Thursday, 4 February 2021

Rampaging, rampant and red hot United run riot against sorry Saints


Having misfired against Sheffield United and drawn a blank at Arsenal, Manchester United were perhaps due to dish out a thrashing. 
The Reds strikers had come in for criticism after Anthony Martial and Marcus Rashford endured a horror show in our shock defeat to the basement boys before Edinson Cavani's gilt-edged misses saw two more points dropped in the soporific stalemate in north London. 

It was almost as if Ole Gunnar Solskjaer's United - and those three players in particular - had been saving up their goals quota and keeping the power dry, ready to unleash a deluge on whichever unsuspecting opponent dared to stand in their way. Spare a thought for poor old Southampton - a team whom usually hit their tenacious and energetic zenith against United. Ralph Hassenhuttl and his south coast side knew little of the impending carnage as they arrived in M16 on a cold and wet midweek night on the banks of the Irwell. By the end of a record-smashing night, even the most ardent Red would have struggled not to feel the smallest drop of empathy for the drenched and demoralised visitors. 

We had seen enough from the Saints to know they usually give us palpitations when it comes to meetings with United. As if Michael Obafemi's 96th-minute leveller in the corresponding fixture did not serve notice to their danger, United had required climb-off-the-canvas heroics from Cavani at St Mary's in November to snatch victory from the jaws of defeat. But this time they were merely lambs to the slaughter as Alex Jankewitz's red card, with the game only 74 seconds old, opened the floodgates in spectacular style. Rashford needed a goal and got one. The mercurial Martial needed a goal, and got two, despite starting on the bench. Cavani continued as Southampton's scourge and Bruno Fernandes ended his driest run in front of goal for the Reds with two assists and a penalty. As Solskjaer himself alluded to afterwards, the team spectacularly rediscovered their "mojo" - and how! For Hassenhuttl, the likeable Austrian was left to lick his wounds amidst the unwanted history of a second 0-9 defeat in as many seasons. 

With the 2020-21 season, a campaign like no other, beyond the halfway point, too many games had been won narrowly. Too often, United have survived and got through by the skin of their teeth, flying by the seat of their pants to a succession of nervy, edgy, single-goal victories often secured through a combination of luck, individual moments and sheer bloody mindedness. It had never looked to be a sustainable formula and came back to bite us, hard, against Sheffield. I expected this to be no different, particularly given our penchant for making life difficult both for ourselves and for anyone of a nervous disposition. Since Christmas alone, there had been the 1-0s over Wolves and Burnley (the latter sending us top of the table at Turf Moor) and a pair of 2-1 victories over Villa and Fulham, again sealed through a piece of magic from Paul Pogba. Not to mention the FA Cup KO of Liverpool, also by a single goal, and the goalless draws at Anfield and the Emirates, a gritty if not always easy-on-the-eye sequence that had propelled us into contention and saw Solskjaer's side unexpectedly sit astride the summit.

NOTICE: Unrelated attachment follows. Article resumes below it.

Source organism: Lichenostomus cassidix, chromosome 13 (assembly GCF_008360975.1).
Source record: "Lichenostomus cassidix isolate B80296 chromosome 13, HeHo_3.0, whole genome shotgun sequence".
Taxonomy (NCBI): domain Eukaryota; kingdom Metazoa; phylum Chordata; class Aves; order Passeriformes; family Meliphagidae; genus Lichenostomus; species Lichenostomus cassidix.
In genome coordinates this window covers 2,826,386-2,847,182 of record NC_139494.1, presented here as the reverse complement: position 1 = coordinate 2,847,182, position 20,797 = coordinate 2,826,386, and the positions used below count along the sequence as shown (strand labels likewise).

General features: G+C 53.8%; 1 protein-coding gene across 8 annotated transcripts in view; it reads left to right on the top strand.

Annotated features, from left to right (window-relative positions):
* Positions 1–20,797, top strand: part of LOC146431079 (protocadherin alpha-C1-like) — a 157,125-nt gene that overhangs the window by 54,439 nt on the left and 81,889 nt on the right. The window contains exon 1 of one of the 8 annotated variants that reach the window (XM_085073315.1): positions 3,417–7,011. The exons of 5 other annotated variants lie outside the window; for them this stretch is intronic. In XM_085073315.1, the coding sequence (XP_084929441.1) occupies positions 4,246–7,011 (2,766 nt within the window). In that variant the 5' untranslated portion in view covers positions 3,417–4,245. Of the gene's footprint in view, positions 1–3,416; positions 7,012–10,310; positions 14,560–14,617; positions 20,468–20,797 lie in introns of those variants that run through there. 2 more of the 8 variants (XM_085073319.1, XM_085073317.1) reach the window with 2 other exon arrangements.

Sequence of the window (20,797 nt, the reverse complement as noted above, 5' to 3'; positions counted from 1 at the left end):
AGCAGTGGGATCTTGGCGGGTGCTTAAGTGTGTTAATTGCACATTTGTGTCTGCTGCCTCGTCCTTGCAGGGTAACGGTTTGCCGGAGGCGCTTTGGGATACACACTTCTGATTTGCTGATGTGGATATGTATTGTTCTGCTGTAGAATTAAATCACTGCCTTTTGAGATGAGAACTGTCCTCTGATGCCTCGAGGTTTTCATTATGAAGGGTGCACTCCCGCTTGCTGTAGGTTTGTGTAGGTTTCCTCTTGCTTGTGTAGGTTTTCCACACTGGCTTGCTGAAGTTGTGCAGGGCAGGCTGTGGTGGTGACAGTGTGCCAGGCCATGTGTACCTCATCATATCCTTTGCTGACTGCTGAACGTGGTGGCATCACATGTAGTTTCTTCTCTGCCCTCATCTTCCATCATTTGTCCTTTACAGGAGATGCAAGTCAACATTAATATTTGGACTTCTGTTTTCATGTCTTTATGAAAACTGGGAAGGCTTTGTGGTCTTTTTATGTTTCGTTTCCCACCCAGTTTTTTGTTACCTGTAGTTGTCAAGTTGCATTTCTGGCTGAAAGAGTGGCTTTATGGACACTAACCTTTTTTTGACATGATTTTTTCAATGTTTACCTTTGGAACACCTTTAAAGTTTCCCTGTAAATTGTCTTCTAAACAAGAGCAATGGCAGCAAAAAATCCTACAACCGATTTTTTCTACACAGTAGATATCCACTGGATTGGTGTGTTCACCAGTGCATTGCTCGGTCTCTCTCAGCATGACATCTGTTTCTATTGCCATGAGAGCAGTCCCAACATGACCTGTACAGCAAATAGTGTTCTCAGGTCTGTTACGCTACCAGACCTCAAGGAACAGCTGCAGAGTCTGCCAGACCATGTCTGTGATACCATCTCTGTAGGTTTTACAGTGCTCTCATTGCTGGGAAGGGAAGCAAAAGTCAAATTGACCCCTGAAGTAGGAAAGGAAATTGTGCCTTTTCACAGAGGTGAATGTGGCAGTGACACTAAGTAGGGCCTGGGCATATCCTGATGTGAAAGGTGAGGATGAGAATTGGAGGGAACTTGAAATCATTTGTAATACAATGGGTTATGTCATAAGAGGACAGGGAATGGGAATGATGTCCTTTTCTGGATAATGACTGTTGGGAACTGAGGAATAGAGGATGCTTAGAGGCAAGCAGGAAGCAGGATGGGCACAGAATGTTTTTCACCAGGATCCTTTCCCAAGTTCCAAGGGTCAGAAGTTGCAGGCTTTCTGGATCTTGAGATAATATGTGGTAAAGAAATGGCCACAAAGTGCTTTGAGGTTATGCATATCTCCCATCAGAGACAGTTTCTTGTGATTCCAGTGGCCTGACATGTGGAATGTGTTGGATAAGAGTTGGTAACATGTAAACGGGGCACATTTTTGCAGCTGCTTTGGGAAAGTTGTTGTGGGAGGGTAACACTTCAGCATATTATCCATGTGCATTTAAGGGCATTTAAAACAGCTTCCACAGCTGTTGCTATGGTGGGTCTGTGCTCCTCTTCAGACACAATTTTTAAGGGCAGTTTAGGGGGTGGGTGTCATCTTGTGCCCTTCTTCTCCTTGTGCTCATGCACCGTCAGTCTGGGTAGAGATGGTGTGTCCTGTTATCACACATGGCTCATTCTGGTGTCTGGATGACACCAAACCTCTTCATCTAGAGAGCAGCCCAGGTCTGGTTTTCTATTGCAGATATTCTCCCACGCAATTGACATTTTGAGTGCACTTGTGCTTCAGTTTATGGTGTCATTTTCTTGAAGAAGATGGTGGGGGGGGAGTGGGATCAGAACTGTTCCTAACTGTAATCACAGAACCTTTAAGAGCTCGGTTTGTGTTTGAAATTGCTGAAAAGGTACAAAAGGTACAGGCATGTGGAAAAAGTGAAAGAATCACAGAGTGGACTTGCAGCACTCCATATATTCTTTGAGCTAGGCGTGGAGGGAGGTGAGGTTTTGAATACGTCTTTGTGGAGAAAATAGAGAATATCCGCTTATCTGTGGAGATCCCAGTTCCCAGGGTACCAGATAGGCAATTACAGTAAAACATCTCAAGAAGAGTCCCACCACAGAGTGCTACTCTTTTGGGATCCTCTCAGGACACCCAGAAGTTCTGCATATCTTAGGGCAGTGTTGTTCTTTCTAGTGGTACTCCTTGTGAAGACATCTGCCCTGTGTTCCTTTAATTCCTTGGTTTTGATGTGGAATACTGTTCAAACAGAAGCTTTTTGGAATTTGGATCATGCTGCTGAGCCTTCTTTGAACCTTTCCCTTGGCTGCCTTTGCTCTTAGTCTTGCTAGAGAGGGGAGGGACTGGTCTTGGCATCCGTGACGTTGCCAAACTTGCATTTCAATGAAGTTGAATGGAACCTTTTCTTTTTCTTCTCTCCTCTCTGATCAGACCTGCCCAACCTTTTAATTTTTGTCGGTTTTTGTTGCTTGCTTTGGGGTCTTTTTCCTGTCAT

Those results were all well and good and grinding out wins is the raison d'etre of any potential champion team. But a side with eyes on the title occasionally needs to make a statement and throw down the gauntlet. You need to be ruthless, relentless, hungry and brutally unforgiving. We hadn't seen that at all from the Reds so far  this term but, against Southampton, Manchester United became that team. It was perhaps only a matter of time, a question of when and not if, United would have a match where everything clicked, and it all came together against the beleaguered Saints. We were, as the old adage says, due one.  Everything United hit found its mark in a masterclass of playing against ten men - we moved the ball with power, pace and precision, stretched the Saints and left them chasing shadows. This was a performance we had been craving - United were rampant, red hot and ruthless and not only sent out that message but also put a sizeable dent in City's goal difference. After weeks of watching from behind the nearest sofa as United put us through the entire gamut of emotions, it was nice to enjoy a night where the result was never really in doubt. 

Prior to Tuesday night's obliteration, only Leeds United had left Old Trafford on the end of a rampage. Scott McTominay had put us into a 2-0 lead inside three minutes and we never looked back, the final 6-2 scoreline representing our biggest return for years and the satisfaction of dishing out a right ol' shellacking at the expense of one of our most hated rivals. A Leeds side with a soft underbelly and one that sees defending as an occupational hazard offered the caveat in the Reds only comfortable league win of the season. It was a result many of us thought would surely be our biggest of the campaign, understandably failing to foresee the carnage and chaos unleashed on the sorry and soporific Saints on Tuesday, 2 February 2021 - a date now forever enshrined in history as one where Manchester United found their shooting boots and equalled their own record for the joint biggest victory in the Premier League era. 

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